The conclusion is simple the ASA this week has "told BT to ensure their availability checker provided accurate information." The difficult part is knowing what is an accurate speed, and how accurate can you actually be until someone has actually got a live service running at a property.
So why has the ASA come down like a tonne of bricks on BT over its availability checker, well one simple complaint where someone claimed that the download speeds for their line were misleading and whether they could be substantiated. BT Retail made a bit of a mistake in its response if the adjuration is an accurate transcription of the communications in it appears trying to rely on the Ofcom broadband performance report, which is based on a far too small sample size to tell anything about an individuals performance. Openreach put on a better show, explaining that they provide an estimate where they believe 80% will get the quoted speed and that the results are based on statistical analysis.
"The ASA understood that the Ofcom report related to consumers in general. We also understood that speeds could be checked via BT's 'availability checker' by a specific phone number or by house number and post code and therefore considered that consumers would expect that any resulting download speed claims would be accurate for their address. We considered that the download speeds quoted on the BT website would be a material consideration for consumers when deciding whether or not to take up BT's superfast fibre optic BT Infinity product.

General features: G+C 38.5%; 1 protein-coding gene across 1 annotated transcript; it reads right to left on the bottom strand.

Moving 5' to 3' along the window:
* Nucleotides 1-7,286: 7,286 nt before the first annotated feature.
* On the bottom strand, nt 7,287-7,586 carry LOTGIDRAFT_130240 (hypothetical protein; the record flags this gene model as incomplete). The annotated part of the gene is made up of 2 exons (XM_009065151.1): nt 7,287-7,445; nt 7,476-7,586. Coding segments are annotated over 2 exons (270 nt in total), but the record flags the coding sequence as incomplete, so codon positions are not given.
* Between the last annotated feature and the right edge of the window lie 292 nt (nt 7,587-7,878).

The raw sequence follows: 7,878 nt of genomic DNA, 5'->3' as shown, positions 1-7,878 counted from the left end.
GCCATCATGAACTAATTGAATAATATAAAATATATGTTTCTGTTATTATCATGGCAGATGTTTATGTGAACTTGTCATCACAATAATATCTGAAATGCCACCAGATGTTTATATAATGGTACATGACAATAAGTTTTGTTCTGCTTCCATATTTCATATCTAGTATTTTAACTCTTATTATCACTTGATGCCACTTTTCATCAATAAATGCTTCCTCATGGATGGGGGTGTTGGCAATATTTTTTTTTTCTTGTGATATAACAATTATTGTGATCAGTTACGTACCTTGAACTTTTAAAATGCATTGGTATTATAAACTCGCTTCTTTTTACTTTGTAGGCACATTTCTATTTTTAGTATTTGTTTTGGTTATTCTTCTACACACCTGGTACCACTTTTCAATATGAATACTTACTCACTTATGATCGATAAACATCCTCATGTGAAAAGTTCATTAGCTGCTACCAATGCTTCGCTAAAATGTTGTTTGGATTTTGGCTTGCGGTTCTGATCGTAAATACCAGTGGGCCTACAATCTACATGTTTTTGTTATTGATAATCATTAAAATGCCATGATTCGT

Because the website included a download claim related to a specific address which was not available to that consumer, we concluded the ad was misleading.
The claim breached CAP Code (Edition 12) rules 3.1 and 3.3 (Misleading advertising), 3.7 (Substantiation), 3.9 and 3.10 (Qualification) and 3.11 (Exaggeration).ASA Assessment which upheld the complaint
The level of information for the original complaint is Spartan, with no mention of what speeds the complainant can actually get. Anyone who has used the BT Wholesale checker will know it returns two ranges of results now, those for an error free line and a slower set reflecting the impact that line faults or in home wiring may have on the service. Crucially the BT Retail Infinity availability checker only shows the error free (clean) range. Therefore the solution for the many broadband retailers and to remain with Ofcom rules where a speed range has to be given at the point of sale would be to show both sets of speeds, or the minimum and maximum from the two ranges.
The full fibre advocates will celebrate this as another nail in the coffin for VDSL based fibre services, but while full fibre services provide fixed connection speeds, issues like end-users hardware, network protocol overheads and contention in the provider network mean that speeds will still not always hit the technical limit of the network.